Big ideas

Big ideas



A family-friendly garden makeover that is as stylish as it is functional.

By Rebecca Calvert
Photography by Ben Wrigley

Demonstrating that good design can make big ideas work in any sized area, this family garden in the suburbs of Melbourne puts every corner to optimum use. The limited space in the backyard was heavy with clutter and marred by unattractive design elements. Wanting something far more functional and appealing for themselves and their children to enjoy, the young owners knew they needed the help of a professional designer.

Although they may have been happy to leave the design concept to the experts, they did know that they wanted their new-look backyard to incorporate a stylish alfresco deck — somewhere close to the house they could entertain and a vantage point from which to supervise their children when playing in the pool. And they knew that increased privacy and enhanced shade should factor at the top of the ‘must include’ list.

“In preparation for our first concept design, we measured and photographed the client’s garden to determine the scale and detail of the project,” explains Eugene Gilligan of Eugene Gilligan Garden Design.

“A concept design is a schematic drawing, done to scale, that includes broadly outlined garden areas, focal points and paving designs, all of which allow us to show the suggested shape and style of the garden to the client.”

Eugene spent considerable time with the owners, looking at furniture and discussing things like focal points. This enabled him to get a much better feel for their needs, wants and personal sense of style before presenting the initial design concept.

Once the owners had signed off on the concept design it was time to transfer the ideas on paper into a living landscape.

The project commenced with the renovation of the existing swimming pool. “The challenge presented was to create a contemporary look from an ordinary-shaped pool with curved corners and angular entry steps,” says Eugene.

“One of the key things we did was to layer large 1m x 1m tiles and then to have them overhang the pool by 200mm to conceal these outdated edges,” explains Eugene. Eugene also ‘freshened’ the interior surface of the pool by having it clad in Bizzaza glass tiles for a modern look.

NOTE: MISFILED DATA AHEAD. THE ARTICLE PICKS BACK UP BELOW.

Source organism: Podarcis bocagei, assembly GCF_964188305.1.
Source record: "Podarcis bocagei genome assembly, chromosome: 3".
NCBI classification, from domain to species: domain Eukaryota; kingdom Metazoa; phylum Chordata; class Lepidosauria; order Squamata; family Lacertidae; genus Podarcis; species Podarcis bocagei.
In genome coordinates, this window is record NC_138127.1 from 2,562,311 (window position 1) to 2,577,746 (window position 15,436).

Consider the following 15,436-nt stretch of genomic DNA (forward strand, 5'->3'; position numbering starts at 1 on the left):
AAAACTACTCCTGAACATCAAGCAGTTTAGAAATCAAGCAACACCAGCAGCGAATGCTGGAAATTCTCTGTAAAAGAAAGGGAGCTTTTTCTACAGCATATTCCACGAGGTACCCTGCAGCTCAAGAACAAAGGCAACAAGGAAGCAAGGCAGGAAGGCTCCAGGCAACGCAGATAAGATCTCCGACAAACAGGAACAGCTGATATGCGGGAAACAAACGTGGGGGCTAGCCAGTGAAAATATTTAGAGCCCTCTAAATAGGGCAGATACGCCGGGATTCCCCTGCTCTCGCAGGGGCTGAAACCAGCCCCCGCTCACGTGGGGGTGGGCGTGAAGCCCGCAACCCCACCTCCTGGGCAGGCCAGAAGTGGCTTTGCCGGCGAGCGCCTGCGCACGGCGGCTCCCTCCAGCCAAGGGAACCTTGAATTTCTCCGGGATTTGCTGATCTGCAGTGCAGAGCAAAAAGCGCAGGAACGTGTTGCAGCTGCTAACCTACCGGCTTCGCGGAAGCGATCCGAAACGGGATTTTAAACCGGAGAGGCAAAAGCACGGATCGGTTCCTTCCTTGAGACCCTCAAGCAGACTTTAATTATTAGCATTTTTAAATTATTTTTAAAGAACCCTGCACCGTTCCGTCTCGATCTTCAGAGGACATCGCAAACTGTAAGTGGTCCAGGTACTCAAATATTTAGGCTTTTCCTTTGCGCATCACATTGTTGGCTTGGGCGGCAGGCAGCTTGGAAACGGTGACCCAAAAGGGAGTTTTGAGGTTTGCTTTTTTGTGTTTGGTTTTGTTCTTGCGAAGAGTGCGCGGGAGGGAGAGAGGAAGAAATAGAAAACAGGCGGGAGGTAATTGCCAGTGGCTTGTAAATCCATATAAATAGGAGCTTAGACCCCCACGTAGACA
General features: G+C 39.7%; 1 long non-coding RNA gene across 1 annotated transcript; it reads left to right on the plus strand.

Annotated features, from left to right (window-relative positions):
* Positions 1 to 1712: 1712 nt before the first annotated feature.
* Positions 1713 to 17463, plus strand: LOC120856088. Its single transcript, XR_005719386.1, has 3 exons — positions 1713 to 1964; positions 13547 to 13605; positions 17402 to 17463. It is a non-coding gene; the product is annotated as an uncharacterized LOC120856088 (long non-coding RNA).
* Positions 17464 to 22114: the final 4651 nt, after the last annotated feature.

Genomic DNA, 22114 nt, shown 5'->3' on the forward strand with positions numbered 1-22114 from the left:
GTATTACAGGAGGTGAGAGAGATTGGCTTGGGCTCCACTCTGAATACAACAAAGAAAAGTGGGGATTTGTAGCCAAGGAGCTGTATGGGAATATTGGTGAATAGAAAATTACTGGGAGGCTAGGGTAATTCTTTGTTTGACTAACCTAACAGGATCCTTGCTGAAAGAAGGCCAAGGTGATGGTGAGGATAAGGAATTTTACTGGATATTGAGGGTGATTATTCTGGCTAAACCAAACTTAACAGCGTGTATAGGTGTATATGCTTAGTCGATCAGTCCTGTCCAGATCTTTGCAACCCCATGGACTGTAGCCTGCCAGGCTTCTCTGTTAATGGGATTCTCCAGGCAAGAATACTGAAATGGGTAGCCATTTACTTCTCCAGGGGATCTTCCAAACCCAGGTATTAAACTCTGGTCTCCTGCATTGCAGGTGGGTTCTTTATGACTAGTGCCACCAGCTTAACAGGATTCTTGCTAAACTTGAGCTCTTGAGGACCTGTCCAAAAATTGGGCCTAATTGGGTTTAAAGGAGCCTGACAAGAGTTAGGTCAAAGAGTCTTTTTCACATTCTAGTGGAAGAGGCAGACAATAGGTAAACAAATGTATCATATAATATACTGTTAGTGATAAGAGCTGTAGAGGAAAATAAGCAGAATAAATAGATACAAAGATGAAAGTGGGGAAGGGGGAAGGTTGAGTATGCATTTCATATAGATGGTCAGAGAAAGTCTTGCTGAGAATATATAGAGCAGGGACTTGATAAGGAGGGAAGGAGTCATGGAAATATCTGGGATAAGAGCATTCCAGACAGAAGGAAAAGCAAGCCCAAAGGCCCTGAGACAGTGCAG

As the rear of the garden faces north, a large shade canopy was installed to provide respite from the summer sun and protection from the wind. And, as the site was elevated and overlooked the street, much-needed privacy was provided by large screening trees, Waterhousia floribunda (weeping lilly pilly), which were planted around the boundaries.

Once the pool and paving were complete, the entertaining deck was created next to the back entry door using 140mm merbau planks. This fulfilled the owners’ requirement for an alfresco entertaining area that would be both near to the internal living area and overlook the newly renovated pool. It also features a contemporary stainless steel hooded barbecue set into a stained timber bench with a bluestone counter-top.

A courtyard area, flowing from the internal dining room, is a plant-filled oasis. Plants were selected for their foliage colour and included Liriope muscari (lily turf), Euphorbia (a water-wise succulent), Acer palmatum (Japanese maple), Luculia grandiflora (a lovely, semi-evergreen shrub with large, soft-green leaves and white fragrant flowers during winter), and Prunus lusitanica (Portugal laurel).

Dominant motifs in the final design of the courtyard included a black water bowl and stylish all-weather synthetic weave outdoor furniture from Dedon, all of which complement the relaxed ambience of this cosy garden space.

Eugene believes that the single most vital element of the rear garden and pool area design was the layout of the over-sized pavers, which required careful planning so that they could be placed without the need for any cutting.

“Elsewhere, simple contemporary finishes strengthen the pool definition and that of the paving,” he explains. “It was a challenge to maintain balance between the deck, the pool, the garden and the house as there are so many interesting design elements competing for attention in such a small space, but we managed it.”